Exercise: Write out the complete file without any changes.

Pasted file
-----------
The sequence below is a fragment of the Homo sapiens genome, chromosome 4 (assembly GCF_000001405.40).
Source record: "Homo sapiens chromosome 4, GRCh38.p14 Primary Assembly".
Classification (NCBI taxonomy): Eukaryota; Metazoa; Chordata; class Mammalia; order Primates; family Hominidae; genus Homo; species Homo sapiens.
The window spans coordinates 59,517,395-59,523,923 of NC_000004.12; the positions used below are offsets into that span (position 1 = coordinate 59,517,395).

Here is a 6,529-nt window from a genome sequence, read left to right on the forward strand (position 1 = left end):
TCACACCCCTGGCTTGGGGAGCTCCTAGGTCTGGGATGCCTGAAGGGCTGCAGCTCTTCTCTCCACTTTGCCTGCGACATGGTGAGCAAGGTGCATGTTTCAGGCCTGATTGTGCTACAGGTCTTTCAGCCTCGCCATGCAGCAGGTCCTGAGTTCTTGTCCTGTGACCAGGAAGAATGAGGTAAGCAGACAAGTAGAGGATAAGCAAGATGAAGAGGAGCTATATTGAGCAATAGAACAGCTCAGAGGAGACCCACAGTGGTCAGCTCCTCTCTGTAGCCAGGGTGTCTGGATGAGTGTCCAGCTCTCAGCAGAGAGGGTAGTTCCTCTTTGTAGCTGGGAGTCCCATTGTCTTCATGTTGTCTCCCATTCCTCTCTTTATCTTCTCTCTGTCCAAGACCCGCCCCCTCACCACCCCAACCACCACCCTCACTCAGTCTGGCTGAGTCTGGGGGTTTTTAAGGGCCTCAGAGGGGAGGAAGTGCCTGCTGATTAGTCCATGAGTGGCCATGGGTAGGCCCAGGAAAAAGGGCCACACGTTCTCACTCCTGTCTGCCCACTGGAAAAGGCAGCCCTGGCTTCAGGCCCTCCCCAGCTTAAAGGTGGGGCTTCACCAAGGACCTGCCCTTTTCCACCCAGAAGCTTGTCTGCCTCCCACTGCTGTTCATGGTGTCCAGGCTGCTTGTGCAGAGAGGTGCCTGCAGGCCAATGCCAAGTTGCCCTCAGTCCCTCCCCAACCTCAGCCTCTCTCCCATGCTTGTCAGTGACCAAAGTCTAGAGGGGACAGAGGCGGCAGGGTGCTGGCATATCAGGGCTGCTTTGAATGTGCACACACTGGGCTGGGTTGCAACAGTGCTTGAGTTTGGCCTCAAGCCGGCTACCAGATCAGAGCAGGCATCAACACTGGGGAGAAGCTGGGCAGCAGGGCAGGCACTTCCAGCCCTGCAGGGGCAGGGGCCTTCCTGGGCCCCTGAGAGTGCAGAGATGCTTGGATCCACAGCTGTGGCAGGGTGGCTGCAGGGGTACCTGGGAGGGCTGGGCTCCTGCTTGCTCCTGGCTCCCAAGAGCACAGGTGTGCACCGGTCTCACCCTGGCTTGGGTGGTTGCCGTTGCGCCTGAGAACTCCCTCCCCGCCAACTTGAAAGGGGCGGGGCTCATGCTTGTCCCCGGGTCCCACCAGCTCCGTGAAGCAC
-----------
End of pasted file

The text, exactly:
The sequence below is a fragment of the Homo sapiens genome, chromosome 4 (assembly GCF_000001405.40).
Source record: "Homo sapiens chromosome 4, GRCh38.p14 Primary Assembly".
Classification (NCBI taxonomy): Eukaryota; Metazoa; Chordata; class Mammalia; order Primates; family Hominidae; genus Homo; species Homo sapiens.
The window spans coordinates 59,517,395-59,523,923 of NC_000004.12; the positions used below are offsets into that span (position 1 = coordinate 59,517,395).

Here is a 6,529-nt window from a genome sequence, read left to right on the forward strand (position 1 = left end):
TCACACCCCTGGCTTGGGGAGCTCCTAGGTCTGGGATGCCTGAAGGGCTGCAGCTCTTCTCTCCACTTTGCCTGCGACATGGTGAGCAAGGTGCATGTTTCAGGCCTGATTGTGCTACAGGTCTTTCAGCCTCGCCATGCAGCAGGTCCTGAGTTCTTGTCCTGTGACCAGGAAGAATGAGGTAAGCAGACAAGTAGAGGATAAGCAAGATGAAGAGGAGCTATATTGAGCAATAGAACAGCTCAGAGGAGACCCACAGTGGTCAGCTCCTCTCTGTAGCCAGGGTGTCTGGATGAGTGTCCAGCTCTCAGCAGAGAGGGTAGTTCCTCTTTGTAGCTGGGAGTCCCATTGTCTTCATGTTGTCTCCCATTCCTCTCTTTATCTTCTCTCTGTCCAAGACCCGCCCCCTCACCACCCCAACCACCACCCTCACTCAGTCTGGCTGAGTCTGGGGGTTTTTAAGGGCCTCAGAGGGGAGGAAGTGCCTGCTGATTAGTCCATGAGTGGCCATGGGTAGGCCCAGGAAAAAGGGCCACACGTTCTCACTCCTGTCTGCCCACTGGAAAAGGCAGCCCTGGCTTCAGGCCCTCCCCAGCTTAAAGGTGGGGCTTCACCAAGGACCTGCCCTTTTCCACCCAGAAGCTTGTCTGCCTCCCACTGCTGTTCATGGTGTCCAGGCTGCTTGTGCAGAGAGGTGCCTGCAGGCCAATGCCAAGTTGCCCTCAGTCCCTCCCCAACCTCAGCCTCTCTCCCATGCTTGTCAGTGACCAAAGTCTAGAGGGGACAGAGGCGGCAGGGTGCTGGCATATCAGGGCTGCTTTGAATGTGCACACACTGGGCTGGGTTGCAACAGTGCTTGAGTTTGGCCTCAAGCCGGCTACCAGATCAGAGCAGGCATCAACACTGGGGAGAAGCTGGGCAGCAGGGCAGGCACTTCCAGCCCTGCAGGGGCAGGGGCCTTCCTGGGCCCCTGAGAGTGCAGAGATGCTTGGATCCACAGCTGTGGCAGGGTGGCTGCAGGGGTACCTGGGAGGGCTGGGCTCCTGCTTGCTCCTGGCTCCCAAGAGCACAGGTGTGCACCGGTCTCACCCTGGCTTGGGTGGTTGCCGTTGCGCCTGAGAACTCCCTCCCCGCCAACTTGAAAGGGGCGGGGCTCATGCTTGTCCCCGGGTCCCACCAGCTCCGTGAAGCAC